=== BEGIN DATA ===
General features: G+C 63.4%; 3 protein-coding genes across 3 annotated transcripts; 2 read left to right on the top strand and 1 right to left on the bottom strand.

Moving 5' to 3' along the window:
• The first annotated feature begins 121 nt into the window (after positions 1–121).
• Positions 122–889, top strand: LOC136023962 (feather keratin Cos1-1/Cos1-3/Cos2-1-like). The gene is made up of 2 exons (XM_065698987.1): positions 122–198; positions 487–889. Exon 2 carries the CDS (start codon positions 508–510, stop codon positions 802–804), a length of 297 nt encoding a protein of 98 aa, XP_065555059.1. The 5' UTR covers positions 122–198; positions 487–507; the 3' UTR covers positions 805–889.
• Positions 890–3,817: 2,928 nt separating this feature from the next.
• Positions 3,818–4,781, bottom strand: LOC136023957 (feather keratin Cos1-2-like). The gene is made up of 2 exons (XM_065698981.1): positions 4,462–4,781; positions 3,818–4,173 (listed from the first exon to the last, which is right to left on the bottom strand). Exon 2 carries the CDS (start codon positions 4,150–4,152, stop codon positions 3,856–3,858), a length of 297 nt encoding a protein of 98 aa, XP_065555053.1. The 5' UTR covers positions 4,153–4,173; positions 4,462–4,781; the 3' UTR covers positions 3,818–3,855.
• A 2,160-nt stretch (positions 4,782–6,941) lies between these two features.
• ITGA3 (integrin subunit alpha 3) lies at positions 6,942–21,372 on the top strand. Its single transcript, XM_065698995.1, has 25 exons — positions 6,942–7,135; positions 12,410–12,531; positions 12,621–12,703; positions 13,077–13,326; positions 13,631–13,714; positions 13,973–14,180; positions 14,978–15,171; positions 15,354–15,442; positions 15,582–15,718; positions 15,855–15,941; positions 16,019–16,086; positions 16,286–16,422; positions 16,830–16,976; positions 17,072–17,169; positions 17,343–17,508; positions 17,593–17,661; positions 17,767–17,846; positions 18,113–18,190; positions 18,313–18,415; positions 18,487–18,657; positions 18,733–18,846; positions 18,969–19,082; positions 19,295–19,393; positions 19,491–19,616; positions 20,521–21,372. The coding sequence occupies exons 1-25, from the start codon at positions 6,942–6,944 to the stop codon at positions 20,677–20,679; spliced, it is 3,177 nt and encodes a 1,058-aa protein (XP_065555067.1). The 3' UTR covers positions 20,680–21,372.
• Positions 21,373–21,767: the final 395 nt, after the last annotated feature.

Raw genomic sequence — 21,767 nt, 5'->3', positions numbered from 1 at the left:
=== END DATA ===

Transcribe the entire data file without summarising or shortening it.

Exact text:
General features: G+C 63.4%; 3 protein-coding genes across 3 annotated transcripts; 2 read left to right on the top strand and 1 right to left on the bottom strand.

Moving 5' to 3' along the window:
• The first annotated feature begins 121 nt into the window (after positions 1–121).
• Positions 122–889, top strand: LOC136023962 (feather keratin Cos1-1/Cos1-3/Cos2-1-like). The gene is made up of 2 exons (XM_065698987.1): positions 122–198; positions 487–889. Exon 2 carries the CDS (start codon positions 508–510, stop codon positions 802–804), a length of 297 nt encoding a protein of 98 aa, XP_065555059.1. The 5' UTR covers positions 122–198; positions 487–507; the 3' UTR covers positions 805–889.
• Positions 890–3,817: 2,928 nt separating this feature from the next.
• Positions 3,818–4,781, bottom strand: LOC136023957 (feather keratin Cos1-2-like). The gene is made up of 2 exons (XM_065698981.1): positions 4,462–4,781; positions 3,818–4,173 (listed from the first exon to the last, which is right to left on the bottom strand). Exon 2 carries the CDS (start codon positions 4,150–4,152, stop codon positions 3,856–3,858), a length of 297 nt encoding a protein of 98 aa, XP_065555053.1. The 5' UTR covers positions 4,153–4,173; positions 4,462–4,781; the 3' UTR covers positions 3,818–3,855.
• A 2,160-nt stretch (positions 4,782–6,941) lies between these two features.
• ITGA3 (integrin subunit alpha 3) lies at positions 6,942–21,372 on the top strand. Its single transcript, XM_065698995.1, has 25 exons — positions 6,942–7,135; positions 12,410–12,531; positions 12,621–12,703; positions 13,077–13,326; positions 13,631–13,714; positions 13,973–14,180; positions 14,978–15,171; positions 15,354–15,442; positions 15,582–15,718; positions 15,855–15,941; positions 16,019–16,086; positions 16,286–16,422; positions 16,830–16,976; positions 17,072–17,169; positions 17,343–17,508; positions 17,593–17,661; positions 17,767–17,846; positions 18,113–18,190; positions 18,313–18,415; positions 18,487–18,657; positions 18,733–18,846; positions 18,969–19,082; positions 19,295–19,393; positions 19,491–19,616; positions 20,521–21,372. The coding sequence occupies exons 1-25, from the start codon at positions 6,942–6,944 to the stop codon at positions 20,677–20,679; spliced, it is 3,177 nt and encodes a 1,058-aa protein (XP_065555067.1). The 3' UTR covers positions 20,680–21,372.
• Positions 21,373–21,767: the final 395 nt, after the last annotated feature.

Raw genomic sequence — 21,767 nt, 5'->3', positions numbered from 1 at the left: